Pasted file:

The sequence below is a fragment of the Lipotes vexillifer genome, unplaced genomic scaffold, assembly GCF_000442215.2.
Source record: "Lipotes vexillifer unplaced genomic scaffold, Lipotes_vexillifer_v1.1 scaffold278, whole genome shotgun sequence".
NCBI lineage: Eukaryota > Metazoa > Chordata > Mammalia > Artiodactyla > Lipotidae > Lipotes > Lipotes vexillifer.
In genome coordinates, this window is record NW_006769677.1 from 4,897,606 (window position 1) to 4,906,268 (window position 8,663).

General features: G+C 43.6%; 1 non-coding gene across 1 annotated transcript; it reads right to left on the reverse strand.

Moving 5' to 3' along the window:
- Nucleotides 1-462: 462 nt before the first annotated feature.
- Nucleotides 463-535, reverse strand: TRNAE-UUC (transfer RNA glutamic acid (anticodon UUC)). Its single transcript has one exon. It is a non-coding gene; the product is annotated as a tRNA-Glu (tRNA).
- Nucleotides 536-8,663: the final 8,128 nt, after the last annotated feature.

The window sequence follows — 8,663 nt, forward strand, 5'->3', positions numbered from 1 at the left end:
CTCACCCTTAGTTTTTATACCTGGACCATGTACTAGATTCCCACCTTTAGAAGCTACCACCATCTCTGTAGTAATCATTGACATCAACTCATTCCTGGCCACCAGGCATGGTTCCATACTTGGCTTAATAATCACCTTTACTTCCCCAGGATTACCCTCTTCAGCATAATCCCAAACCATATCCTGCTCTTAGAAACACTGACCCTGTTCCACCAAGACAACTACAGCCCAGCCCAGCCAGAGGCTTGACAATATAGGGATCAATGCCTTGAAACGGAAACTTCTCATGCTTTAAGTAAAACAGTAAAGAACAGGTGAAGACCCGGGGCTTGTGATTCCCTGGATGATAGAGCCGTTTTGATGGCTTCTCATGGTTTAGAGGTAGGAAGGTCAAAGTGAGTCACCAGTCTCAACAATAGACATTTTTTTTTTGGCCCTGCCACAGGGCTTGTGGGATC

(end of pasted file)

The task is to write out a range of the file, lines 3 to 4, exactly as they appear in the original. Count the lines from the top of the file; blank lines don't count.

NCBI lineage: Eukaryota > Metazoa > Chordata > Mammalia > Artiodactyla > Lipotidae > Lipotes > Lipotes vexillifer.
In genome coordinates, this window is record NW_006769677.1 from 4,897,606 (window position 1) to 4,906,268 (window position 8,663).